If you come, be sure to open up the small pickle pot on the counter. The sweet, red fukujin-zuke pickles are the perfect partner to the dish.

To get to Spoon, exit Nishi-Kokubunji JR station. There is only one exit. Take a right outside of the station and then the first left. Walk down the narrow pedestrian street and it is about the 3rd shop on your left. Note that there is another curry restaurant also called Spoon on the South side of the station, not to be confused with this one.

Spoon

Kokubunji-shi, Nishi Koigakubo 2-6-3

042-322-9464

Sanukiya – Kaiseki Udonya and Saké

Tokyo is filled with a wide variety of izakaya, places with food and saké. Recently I got together with friends, two editors from a popular food magazine, DANCYU, and a famous saké and shōchū authority for a night out. I was told that we were going to Sanukiya in Kōenji. Sanuki is a region in Japan famous for its udon noodles, not for its saké so I was a bit puzzled. Udon is a noodle that is getting a lot of attention now. So much so that DANCYU did a big spread on it last month. But, what kind of saké were we going to get at an udon shop? I wasn’t expecting much.

Sanukiya 1

Until we sat down and Atsuko Sando Sensei, the saké authority, said, “Wow, this saké list is not made up of ozeki or sekiwaké (referring to ranks of sumo wrestlers), but these are all yokozuna (the highest rank of sumo wrestlers).” I knew immediately that we were in for a great evening of saké. Just a quick look at the list above, some names jump out right away like Jikon, Kamenoo, and Juuyondai. And, if Sando Sensei was excited, then surely we were in for a treat.

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We started off with a slightly sweet saké. Perfect aperitif to begin the evening with.

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A frizzante Nabéshima Junmaiginjō from Saga prefecture was served with cod milt garnished with truffles and cured Yonezawa wagyū (imagine a cured ham, but made from wagyū).

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One of my favorite pairings was a foie gras chawanmushi (savory custard) and 10-year balsamico with Murayū Hon-nama Seishu. The saké was slightly sweet like wasanbon sugar – ideal for the foie gras and balsamico. A perfect marriage of East and West.

Sanukiya 6

We took a warm saké, Musubi Tokubetsujunmai Muroka, with kuruma shrimp, kinmédai (splendid alfonsino) and truffle, saba (Pacific mackerel) that was cured in sugar and salt, and sayori (halfbeak) with a squeeze of sudachi citrus and Mongolian salt.

Warming up a saké brings out aromas and textures that may be more subtle in a chilled saké. It also warms you up as you drink, much like gluhwein, hot mulled wine.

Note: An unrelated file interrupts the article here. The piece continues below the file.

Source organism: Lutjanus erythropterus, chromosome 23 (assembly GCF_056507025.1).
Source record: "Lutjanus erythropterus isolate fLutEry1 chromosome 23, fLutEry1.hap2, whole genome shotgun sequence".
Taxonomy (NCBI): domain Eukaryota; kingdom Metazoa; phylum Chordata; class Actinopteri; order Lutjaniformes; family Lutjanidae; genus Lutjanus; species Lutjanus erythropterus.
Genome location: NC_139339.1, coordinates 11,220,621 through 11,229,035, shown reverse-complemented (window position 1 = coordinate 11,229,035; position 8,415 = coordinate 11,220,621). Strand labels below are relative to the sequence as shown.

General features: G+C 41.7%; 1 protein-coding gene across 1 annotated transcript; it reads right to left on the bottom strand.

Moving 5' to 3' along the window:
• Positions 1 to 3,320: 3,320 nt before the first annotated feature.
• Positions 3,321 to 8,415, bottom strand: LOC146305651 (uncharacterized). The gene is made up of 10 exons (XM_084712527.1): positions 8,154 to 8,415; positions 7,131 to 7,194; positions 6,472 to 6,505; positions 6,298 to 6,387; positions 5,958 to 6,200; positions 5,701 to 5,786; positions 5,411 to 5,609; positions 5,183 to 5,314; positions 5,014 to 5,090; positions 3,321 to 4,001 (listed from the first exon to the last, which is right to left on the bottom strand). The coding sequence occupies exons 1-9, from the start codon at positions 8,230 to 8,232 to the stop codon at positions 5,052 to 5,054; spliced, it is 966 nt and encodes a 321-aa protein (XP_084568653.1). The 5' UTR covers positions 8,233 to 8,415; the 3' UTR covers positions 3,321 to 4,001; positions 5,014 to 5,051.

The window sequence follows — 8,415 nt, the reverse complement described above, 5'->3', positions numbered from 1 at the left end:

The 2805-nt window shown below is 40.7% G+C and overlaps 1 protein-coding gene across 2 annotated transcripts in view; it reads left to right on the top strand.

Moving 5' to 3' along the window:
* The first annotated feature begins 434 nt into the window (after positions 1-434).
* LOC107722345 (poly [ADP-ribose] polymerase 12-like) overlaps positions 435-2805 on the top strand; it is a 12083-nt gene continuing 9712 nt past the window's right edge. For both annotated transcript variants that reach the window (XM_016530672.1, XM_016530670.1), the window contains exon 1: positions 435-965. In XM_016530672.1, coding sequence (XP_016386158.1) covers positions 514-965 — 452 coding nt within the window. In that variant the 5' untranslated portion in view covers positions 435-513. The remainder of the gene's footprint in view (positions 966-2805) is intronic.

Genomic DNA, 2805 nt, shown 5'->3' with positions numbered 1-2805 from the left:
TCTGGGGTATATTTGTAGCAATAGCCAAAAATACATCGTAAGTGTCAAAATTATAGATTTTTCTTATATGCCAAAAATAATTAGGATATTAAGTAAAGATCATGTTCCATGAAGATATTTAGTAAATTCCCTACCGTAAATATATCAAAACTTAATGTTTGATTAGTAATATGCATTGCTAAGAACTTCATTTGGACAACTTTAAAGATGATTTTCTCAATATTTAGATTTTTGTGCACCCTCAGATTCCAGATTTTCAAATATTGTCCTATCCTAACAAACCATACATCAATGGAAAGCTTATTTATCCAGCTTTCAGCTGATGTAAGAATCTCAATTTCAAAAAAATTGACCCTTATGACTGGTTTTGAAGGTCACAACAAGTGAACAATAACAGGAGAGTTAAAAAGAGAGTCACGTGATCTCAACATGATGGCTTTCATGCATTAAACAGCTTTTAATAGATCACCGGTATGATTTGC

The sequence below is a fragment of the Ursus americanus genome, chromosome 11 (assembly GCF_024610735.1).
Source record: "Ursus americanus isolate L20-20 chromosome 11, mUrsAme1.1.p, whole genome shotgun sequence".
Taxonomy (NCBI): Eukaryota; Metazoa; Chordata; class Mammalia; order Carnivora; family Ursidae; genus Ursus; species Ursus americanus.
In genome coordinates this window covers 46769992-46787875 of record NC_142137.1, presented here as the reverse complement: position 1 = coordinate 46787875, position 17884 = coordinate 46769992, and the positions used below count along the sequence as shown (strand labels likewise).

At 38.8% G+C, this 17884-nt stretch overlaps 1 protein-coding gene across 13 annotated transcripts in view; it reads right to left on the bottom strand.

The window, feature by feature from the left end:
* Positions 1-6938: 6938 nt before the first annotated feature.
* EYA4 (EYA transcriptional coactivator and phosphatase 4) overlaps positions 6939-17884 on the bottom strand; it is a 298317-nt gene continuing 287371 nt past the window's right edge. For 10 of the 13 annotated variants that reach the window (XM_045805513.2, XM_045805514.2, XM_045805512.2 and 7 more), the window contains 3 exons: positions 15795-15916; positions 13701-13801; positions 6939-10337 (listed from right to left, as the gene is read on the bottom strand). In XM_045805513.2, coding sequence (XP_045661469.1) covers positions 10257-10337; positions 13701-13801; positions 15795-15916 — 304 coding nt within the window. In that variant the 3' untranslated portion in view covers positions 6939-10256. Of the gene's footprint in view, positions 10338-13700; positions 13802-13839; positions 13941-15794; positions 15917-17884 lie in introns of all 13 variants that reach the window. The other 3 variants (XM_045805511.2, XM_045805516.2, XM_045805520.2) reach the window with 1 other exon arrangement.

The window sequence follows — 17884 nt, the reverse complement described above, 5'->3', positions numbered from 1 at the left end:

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Chef Yasuhiro Kondō who not only knows how to pair saké with food, is also a cookbook author. He is with Muneki Mizutani-san who is a former editor with DANCYU and is now the editor of a very cool new business magazine that is in manga form, Manga PRESIDENT.


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Jūyondai Shichi Tare Nijikkan Junmai Daiginjō was served with a tomato jelly.

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Here we had a creamy nigorizaké paired with Yonézawa wagyū in a yogurt sauce – the two creamy items were an ideal match. The saké on the right is a Kizan kōshu (aged saké) from 1999 – also perfect with the teriyaki Yonézawa wagyū.

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And, finally, the udon noodle course. With chef Kondō’s signature tsuyu dipping broth on the left and a nutty, creamy sesame dipping sauce on the right. His cookbook is based on small bites all made using tsuyuTsuyu can be made from scratch, but most homes keep a bottle of it at home for last minute udon or soba meals. Chef Kondō’s is a soy-based sauce that is made with kombu (a sea vegetable rich in natural umami), niboshi (dried sardines), bushi (dried and smoked fish flakes from both Pacific mackerel and skipjack tuna), and sugar. This flavorful sauce can be used for a wide variety of dishes, hence Chef Kondō’s cookbook.

Sanukiya 11And closing off the evening with Jikon Junmai Ginjō from Mie prefecture. This saké is subtle and elegant while still having a richness to it – perfect for the udon noodles. Sando Sensei is playing it up with Saito-san, also an editor at DANCYU. Sando Sensei has written several books.

While this was not all that we had this evening, it is the highlights of a great night out in Tokyo. I highly recommend Sanukiya in Kōenji. It’s a short trip from Shinjuku. No English.

Kōenji Sanukiya

Sugnami-ku, Kōenji Minami 4-38-7

Phone: 03-3314-4488

18:00 – 22:30 (last order)

closed Sundays